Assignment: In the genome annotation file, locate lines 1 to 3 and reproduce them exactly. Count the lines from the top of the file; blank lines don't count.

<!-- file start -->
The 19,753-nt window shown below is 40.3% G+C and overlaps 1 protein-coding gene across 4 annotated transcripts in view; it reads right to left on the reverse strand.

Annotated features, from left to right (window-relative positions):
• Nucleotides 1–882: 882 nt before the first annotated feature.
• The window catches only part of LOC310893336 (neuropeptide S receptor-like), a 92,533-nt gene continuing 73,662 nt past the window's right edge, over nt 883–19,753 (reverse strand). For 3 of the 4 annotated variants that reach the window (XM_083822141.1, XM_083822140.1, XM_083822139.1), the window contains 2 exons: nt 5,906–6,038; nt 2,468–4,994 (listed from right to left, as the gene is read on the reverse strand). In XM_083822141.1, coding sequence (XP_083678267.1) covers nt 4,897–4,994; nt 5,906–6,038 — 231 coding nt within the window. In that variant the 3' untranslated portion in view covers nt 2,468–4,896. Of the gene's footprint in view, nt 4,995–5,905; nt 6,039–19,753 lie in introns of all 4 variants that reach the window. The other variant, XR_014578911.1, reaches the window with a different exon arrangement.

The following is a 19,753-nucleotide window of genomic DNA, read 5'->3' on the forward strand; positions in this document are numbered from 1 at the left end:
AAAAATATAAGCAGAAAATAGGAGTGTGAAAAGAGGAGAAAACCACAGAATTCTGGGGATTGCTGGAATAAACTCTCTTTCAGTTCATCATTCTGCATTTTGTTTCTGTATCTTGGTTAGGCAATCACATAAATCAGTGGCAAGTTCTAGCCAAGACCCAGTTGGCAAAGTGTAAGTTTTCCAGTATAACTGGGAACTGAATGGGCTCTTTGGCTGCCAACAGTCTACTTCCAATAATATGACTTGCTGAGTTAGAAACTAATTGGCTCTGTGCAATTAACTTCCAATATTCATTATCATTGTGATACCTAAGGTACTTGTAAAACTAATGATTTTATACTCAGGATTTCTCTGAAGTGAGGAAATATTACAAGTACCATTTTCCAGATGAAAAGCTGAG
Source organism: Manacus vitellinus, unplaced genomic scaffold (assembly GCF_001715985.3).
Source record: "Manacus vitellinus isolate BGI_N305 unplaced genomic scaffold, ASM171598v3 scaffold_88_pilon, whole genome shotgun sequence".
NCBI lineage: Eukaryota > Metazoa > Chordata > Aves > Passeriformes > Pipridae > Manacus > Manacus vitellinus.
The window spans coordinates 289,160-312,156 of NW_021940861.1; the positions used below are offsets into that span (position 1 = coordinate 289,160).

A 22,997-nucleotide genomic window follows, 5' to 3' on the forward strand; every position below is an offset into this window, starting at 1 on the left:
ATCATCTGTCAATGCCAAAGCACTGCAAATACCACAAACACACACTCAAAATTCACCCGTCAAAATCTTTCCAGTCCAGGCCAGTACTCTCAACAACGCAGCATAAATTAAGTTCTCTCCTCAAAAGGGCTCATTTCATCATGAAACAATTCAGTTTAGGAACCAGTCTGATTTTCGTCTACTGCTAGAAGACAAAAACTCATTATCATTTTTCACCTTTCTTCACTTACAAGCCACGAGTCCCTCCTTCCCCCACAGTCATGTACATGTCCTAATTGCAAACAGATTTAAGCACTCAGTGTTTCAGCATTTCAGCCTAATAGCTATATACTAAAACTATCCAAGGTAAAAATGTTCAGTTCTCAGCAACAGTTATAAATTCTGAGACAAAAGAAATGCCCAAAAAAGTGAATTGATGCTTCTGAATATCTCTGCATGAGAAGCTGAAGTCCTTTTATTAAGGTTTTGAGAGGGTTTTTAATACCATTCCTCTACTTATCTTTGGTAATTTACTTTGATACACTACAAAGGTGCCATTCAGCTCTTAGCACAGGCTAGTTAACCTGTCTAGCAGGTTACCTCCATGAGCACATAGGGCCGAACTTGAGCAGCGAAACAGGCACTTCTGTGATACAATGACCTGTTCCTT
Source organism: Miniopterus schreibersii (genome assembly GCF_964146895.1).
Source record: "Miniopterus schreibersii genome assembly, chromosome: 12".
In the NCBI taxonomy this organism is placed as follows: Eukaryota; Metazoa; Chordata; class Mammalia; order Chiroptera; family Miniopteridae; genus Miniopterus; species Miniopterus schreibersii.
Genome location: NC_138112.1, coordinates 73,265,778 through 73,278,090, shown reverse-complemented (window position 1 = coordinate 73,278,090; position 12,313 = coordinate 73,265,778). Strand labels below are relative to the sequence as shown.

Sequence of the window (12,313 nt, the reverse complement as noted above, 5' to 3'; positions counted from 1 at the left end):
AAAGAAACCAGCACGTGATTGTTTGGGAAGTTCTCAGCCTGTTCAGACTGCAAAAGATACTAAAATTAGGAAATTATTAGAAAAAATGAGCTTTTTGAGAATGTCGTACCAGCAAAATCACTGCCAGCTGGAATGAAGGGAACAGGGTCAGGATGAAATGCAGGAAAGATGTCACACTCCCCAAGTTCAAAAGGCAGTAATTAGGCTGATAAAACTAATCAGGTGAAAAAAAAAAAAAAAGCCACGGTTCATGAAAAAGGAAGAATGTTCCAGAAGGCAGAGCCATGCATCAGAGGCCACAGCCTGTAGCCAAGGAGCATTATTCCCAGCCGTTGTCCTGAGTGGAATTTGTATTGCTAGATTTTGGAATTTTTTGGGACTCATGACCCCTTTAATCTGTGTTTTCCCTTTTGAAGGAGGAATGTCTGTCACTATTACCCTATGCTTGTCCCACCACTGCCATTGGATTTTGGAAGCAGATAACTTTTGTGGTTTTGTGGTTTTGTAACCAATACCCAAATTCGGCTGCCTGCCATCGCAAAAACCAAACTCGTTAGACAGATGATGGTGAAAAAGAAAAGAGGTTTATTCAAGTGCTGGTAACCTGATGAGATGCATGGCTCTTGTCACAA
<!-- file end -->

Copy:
The 19,753-nt window shown below is 40.3% G+C and overlaps 1 protein-coding gene across 4 annotated transcripts in view; it reads right to left on the reverse strand.

Annotated features, from left to right (window-relative positions):
• Nucleotides 1–882: 882 nt before the first annotated feature.